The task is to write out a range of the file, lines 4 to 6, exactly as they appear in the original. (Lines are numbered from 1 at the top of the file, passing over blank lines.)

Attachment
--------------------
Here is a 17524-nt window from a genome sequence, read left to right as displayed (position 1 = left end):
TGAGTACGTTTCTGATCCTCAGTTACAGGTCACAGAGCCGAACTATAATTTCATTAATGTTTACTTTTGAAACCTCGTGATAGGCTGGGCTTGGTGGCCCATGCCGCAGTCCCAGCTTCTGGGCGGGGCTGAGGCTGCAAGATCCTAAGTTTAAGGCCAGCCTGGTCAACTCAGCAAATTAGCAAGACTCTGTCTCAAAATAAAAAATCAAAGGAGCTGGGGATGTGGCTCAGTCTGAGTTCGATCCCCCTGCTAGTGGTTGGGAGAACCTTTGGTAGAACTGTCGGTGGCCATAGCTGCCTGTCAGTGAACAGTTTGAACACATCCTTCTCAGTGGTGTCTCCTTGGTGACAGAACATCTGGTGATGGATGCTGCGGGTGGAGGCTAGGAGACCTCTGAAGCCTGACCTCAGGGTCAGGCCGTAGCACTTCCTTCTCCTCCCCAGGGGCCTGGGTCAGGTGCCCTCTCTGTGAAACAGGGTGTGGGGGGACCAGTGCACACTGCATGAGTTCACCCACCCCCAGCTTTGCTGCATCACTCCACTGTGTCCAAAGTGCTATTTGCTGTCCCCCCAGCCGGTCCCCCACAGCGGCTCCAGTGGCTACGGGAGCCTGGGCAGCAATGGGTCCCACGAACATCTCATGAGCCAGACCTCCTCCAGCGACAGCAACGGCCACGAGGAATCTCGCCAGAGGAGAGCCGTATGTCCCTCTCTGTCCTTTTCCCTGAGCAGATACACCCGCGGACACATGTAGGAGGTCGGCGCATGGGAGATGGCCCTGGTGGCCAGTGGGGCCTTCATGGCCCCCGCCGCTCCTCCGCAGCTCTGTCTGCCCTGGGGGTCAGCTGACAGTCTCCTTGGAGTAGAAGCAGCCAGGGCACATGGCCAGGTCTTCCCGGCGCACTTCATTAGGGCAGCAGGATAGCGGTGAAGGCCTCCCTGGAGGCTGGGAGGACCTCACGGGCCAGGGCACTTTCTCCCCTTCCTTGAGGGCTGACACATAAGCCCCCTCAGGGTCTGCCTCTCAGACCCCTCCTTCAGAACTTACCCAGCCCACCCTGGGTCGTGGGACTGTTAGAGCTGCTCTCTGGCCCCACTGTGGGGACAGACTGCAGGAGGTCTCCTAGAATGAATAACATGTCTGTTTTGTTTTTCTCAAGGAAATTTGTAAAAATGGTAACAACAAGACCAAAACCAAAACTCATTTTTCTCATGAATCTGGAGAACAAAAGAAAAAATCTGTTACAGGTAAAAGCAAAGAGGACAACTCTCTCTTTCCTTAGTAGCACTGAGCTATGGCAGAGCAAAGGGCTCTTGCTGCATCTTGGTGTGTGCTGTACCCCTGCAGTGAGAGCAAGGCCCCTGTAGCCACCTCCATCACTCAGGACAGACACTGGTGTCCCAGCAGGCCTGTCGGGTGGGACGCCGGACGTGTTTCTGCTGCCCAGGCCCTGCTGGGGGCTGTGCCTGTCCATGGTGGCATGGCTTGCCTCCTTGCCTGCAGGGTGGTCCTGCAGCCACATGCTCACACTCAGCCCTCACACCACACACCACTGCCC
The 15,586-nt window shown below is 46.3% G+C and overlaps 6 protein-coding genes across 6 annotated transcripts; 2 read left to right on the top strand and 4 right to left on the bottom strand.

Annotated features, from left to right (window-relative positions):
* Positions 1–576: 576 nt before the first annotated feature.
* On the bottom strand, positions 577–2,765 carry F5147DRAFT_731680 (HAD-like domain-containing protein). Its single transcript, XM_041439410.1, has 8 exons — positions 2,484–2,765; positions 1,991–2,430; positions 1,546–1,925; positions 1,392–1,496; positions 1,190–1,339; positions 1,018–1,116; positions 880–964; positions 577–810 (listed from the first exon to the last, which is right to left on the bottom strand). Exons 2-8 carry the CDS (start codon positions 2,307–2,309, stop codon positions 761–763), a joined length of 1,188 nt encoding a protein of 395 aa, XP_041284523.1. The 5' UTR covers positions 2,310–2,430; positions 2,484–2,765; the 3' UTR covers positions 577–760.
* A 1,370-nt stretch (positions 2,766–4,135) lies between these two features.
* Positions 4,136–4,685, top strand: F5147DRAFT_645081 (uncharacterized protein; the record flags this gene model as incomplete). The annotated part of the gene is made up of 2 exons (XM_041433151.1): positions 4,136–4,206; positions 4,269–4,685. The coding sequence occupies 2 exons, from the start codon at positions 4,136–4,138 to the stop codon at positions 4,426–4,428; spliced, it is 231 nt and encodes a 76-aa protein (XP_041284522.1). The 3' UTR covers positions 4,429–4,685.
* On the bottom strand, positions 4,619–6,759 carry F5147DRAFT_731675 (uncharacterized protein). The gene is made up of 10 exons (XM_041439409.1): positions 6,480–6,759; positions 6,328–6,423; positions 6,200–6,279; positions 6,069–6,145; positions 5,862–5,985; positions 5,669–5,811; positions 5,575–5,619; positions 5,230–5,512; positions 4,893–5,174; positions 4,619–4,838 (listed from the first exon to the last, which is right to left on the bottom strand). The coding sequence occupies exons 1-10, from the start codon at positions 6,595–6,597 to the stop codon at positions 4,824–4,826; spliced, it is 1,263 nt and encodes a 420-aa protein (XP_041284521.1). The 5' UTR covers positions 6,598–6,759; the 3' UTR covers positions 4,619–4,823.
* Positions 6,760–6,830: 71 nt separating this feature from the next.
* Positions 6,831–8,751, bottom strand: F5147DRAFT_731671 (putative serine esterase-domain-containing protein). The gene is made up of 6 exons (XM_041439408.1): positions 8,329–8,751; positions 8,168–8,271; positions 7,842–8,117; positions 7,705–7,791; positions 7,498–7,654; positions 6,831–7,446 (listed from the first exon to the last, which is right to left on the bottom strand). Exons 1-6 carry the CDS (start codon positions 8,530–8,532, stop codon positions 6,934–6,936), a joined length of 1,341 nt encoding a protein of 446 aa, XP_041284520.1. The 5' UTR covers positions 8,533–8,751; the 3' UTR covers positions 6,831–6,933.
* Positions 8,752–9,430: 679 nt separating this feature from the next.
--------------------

Annotated features, from left to right (window-relative positions):
* Positions 1–576: 576 nt before the first annotated feature.
* On the bottom strand, positions 577–2,765 carry F5147DRAFT_731680 (HAD-like domain-containing protein). Its single transcript, XM_041439410.1, has 8 exons — positions 2,484–2,765; positions 1,991–2,430; positions 1,546–1,925; positions 1,392–1,496; positions 1,190–1,339; positions 1,018–1,116; positions 880–964; positions 577–810 (listed from the first exon to the last, which is right to left on the bottom strand). Exons 2-8 carry the CDS (start codon positions 2,307–2,309, stop codon positions 761–763), a joined length of 1,188 nt encoding a protein of 395 aa, XP_041284523.1. The 5' UTR covers positions 2,310–2,430; positions 2,484–2,765; the 3' UTR covers positions 577–760.